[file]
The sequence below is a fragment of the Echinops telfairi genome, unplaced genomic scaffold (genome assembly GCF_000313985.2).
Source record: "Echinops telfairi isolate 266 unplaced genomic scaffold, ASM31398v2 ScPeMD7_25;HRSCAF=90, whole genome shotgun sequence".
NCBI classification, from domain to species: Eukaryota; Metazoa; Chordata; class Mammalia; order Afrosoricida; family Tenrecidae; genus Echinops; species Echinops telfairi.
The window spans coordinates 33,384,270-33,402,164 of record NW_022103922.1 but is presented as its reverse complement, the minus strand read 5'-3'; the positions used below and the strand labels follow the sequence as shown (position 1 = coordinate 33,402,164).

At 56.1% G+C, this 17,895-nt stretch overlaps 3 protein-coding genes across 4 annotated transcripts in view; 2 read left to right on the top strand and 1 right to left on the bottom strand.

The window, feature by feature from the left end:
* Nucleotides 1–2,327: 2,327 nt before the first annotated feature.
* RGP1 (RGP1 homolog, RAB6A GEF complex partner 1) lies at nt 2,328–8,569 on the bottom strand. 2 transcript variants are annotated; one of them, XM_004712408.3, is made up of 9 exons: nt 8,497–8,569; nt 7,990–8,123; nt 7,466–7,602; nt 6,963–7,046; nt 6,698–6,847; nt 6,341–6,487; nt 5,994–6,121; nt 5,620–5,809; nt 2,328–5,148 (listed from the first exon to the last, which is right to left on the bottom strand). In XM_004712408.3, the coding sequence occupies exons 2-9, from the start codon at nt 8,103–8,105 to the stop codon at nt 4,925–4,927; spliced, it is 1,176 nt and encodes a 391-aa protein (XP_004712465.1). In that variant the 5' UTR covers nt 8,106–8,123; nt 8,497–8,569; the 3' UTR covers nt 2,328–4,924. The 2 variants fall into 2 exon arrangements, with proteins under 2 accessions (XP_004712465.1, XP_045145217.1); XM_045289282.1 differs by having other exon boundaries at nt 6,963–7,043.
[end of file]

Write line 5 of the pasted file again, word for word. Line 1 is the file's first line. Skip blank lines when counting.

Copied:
At 56.1% G+C, this 17,895-nt stretch overlaps 3 protein-coding genes across 4 annotated transcripts in view; 2 read left to right on the top strand and 1 right to left on the bottom strand.